The Companion Set, being an entirely new book rather than a fresh iteration of an existing rule set, departs much more radically from the substance and style of B/X, featuring complex systems for adjudicating unarmed combat, mass combat, and dominion management.  The systems add entirely new stats and mechanics which feel foreign to the simplicity of B/X D&D to many B/X enthusiasts.  Unlike its never realized predecessor, the Mentzer Companion takes characters only to level 25, reserving the remaining levels for Master.  The demihuman level limits prescribed by the Basic and Expert rules (both B/X and Mentzer) are circumvented somewhat through the use of "Attack Ranks," which improve the character's attack rolls while providing none of the other benefits of levels such as additional hit points and improved saving throws. 

The Master Set extended character advancement to the established maximum of level 36.  It also includes a complicated system of weapon mastery, wherein characters may choose to increase their skill with specific weapons, resulting in vastly increased damage and various other offensive, defensive, and miscellaneous benefits.  The War Machine mass combat system from the Companion Set is supplemented with Siege Machine rules, another layer of complexity.  Methods for characters to pursue and win immortality itself are discussed as well, culminating in the Immortal Set, which essentially allows the campaign to proceed with PCs as gods or demigods.

BECMI spawned a plethora of supplements and sourcebooks, including the popular Gazetteer line which explored the lands and cultures of the Known World setting first presented in the Cook Expert rulebook.   Besides setting detail, the Gazetteers and supplements such as the Creature Crucible series added a vast array of new classes and subclasses, spells, monsters, and a system of General Skills, similar to AD&D 2e's Nonweapon Proficiences but more freewheeling.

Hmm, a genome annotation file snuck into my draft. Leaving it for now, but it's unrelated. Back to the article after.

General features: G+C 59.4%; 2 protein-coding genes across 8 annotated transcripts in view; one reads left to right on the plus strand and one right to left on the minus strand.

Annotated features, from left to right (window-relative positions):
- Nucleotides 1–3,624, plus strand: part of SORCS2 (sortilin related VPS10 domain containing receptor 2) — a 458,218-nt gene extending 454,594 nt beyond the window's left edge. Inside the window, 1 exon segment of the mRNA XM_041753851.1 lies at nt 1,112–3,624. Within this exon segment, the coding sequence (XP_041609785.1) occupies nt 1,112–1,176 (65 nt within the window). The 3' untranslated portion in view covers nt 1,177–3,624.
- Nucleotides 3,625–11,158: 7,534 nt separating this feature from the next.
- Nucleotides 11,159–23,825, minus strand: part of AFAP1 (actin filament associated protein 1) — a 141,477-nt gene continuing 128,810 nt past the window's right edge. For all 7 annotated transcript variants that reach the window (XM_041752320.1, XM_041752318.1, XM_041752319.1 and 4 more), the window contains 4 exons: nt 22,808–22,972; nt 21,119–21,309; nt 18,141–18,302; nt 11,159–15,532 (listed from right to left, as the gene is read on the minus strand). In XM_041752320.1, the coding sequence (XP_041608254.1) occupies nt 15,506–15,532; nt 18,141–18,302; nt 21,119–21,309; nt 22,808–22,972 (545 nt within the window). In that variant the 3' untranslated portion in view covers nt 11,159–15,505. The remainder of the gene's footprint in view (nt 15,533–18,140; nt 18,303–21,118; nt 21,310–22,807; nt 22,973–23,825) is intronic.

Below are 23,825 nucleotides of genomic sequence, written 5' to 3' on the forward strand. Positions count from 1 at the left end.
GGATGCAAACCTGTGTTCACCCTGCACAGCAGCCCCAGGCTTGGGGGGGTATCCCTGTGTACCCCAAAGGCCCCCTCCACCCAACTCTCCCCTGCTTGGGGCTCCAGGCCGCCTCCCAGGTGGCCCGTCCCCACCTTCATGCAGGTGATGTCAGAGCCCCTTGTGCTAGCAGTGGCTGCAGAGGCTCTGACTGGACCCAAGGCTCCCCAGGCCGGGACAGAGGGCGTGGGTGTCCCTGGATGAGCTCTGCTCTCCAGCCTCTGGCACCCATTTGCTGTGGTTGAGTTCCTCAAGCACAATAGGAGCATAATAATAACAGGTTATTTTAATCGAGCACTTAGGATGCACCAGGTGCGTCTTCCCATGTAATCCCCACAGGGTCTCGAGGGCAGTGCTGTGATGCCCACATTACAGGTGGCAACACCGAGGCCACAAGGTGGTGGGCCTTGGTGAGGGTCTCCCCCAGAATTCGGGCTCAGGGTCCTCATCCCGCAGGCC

Most adventure modules published for this edition did not make use of optional rules such as Weapon Mastery and General Skills, and so were pretty much fully compatible with the old Moldvay/Cook rules.  In fact, most published materials for Moldvay/Cook, Mentzer, or Rules Cyclopedia D&D are for all intents and purposes completely compatible, which probably accounts for the perception that Classic D&D is all of a single edition. 

Rules Cyclopedia

Essentially the Mentzer rule sets, compiled into a single hardbound volume by Aaron Allston.  The cyclopedia makes the General Skills rules from the Gazetteers rulebook official, although still described as optional.  The artwork has neither the grandeur and charm of Elmore's work in the Mentzer edition, nor the weird/creepy vibe of Otus and Co. in the Moldvay/Cook rulebooks.


Many clone rule sets have been published.  Though none exactly duplicates the editions above, each generally hews closer to one set or another, and is often explicitly designed to emulate the feel and style, if not the exact rules, of a particular edition.

Swords and Wizardry emulates OD&D.
Labyrinth Lord approximates B/X, with a few notable differences in equipment lists, cleric turning tables, and the fact that clerics receive a spell at 1st level, unlike B/X.
Dark Dungeons resembles Mentzer edition D&D.
Basic Fantasy RPG has elements of B/X, but separates race and class.